This approach yielded scleral thickness measurements on a 96 × 100-μm grid on either the nasal and temporal (for horizontally sectioned specimens) or superior and inferior (for vertically sectioned specimens) sides, extending from the scleral canal boundary to the outer edge of the trephined specimen (Fig. 1) . To ensure that the same number of data points was used for each section, only the points from the PSCO to the 1500-μm point were included in the data analysis. In two monkeys, the ONH was off center in the trephination, resulting in no data beyond 1200 μm on one side of the scleral canal in one specimen and beyond 1100 μm in the other. 
Statistical Analysis by PSCO Distance, Quadrant, and Region
The data from each measurement point were identified by quadrant, region within quadrant, and distance from the PSCO (Fig. 1) . The quadrants were superior or inferior for vertically cut specimens and nasal or temporal for horizontally cut specimens. The quadrants were divided into three regions, one central (the central 50% of the histologic sections in each quadrant) and two peripheral (the remaining 50% of the sections, half on each side of the central region). Thus, for the horizontal sections, the regions were superior, central, and inferior, and for the vertical sections, the regions were temporal, central, and nasal. Regionalization within the quadrants was necessary to allow pooling of central region data from all quadrants with no overlap, while permitting acquisition of transitional data in the peripheral regions, where overlap between adjacent quadrants occurred in the area nearest the PSCO (Fig. 1)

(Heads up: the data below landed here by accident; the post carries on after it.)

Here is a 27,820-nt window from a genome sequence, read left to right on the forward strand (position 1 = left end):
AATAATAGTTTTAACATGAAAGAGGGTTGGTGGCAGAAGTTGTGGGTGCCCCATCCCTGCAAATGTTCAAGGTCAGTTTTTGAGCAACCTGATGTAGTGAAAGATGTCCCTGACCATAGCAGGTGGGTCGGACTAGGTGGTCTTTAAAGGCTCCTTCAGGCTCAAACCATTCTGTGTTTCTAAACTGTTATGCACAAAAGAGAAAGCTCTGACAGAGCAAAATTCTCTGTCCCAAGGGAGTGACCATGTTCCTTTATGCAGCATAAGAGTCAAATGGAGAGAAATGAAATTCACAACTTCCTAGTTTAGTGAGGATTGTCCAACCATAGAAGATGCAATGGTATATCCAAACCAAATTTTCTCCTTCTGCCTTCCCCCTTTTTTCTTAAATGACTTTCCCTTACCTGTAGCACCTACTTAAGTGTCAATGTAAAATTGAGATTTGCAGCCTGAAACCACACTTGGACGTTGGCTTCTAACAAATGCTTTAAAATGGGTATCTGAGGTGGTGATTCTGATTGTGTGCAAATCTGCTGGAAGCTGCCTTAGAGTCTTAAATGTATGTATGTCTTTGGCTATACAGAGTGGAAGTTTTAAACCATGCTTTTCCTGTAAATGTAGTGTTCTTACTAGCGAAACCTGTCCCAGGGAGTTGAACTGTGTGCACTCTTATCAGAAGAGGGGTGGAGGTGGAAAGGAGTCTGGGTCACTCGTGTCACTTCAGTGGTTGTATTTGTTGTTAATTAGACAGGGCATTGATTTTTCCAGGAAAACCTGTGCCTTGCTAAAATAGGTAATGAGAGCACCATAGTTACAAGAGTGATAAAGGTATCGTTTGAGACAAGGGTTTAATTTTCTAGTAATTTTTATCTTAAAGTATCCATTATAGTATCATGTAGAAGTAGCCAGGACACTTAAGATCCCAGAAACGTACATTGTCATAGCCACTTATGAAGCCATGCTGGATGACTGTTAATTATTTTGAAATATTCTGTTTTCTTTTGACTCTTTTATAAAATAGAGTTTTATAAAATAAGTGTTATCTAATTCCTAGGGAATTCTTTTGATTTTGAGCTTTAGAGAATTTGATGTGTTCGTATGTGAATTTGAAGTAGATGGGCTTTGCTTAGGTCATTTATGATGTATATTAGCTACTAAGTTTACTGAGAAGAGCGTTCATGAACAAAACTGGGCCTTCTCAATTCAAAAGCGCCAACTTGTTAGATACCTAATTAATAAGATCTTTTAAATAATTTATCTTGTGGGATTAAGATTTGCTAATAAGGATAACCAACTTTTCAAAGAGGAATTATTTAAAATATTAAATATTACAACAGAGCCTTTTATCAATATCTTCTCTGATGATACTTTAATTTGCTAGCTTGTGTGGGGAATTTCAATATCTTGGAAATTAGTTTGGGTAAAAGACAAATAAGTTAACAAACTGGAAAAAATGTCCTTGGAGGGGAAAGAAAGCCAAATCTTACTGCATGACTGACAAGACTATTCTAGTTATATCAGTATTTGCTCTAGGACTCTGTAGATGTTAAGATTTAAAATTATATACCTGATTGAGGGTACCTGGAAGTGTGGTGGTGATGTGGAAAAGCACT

Mean peripapillary scleral thickness at each PSCO distance was calculated for each of the three regions within each quadrant. Mean peripapillary scleral thickness for each region in each quadrant was calculated as the mean of all the regional peripapillary scleral thickness measurements across all PSCO distances. A factorial analysis of variance (ANOVA) was used to assess the effects of PSCO distance, quadrant, region by quadrant, and study eye on the dependent variable, peripapillary scleral thickness. The analysis assessed effects both overall (data from all sections from all eyes) and within the data from each study eye. 
Pooled Peripapillary Scleral Thickness Topology Map
The overall mean peripapillary scleral thickness by PSCO distance, quadrant, and region was plotted in three-dimensional space as follows. The maximum values for the vertical and horizontal dimensions of Bruch’s membrane opening for all nine study eyes were used to generate an average ellipse defining the scleral canal. The pooled mean peripapillary scleral thicknesses by PSCO distance for the three regions of each quadrant were mapped onto a coordinate system defined by this average ellipse. A custom program (Matlab; The Math Works, Inc, Natick, MA) was used to interpolate these irregularly spaced, discrete thickness data into a continuum thickness.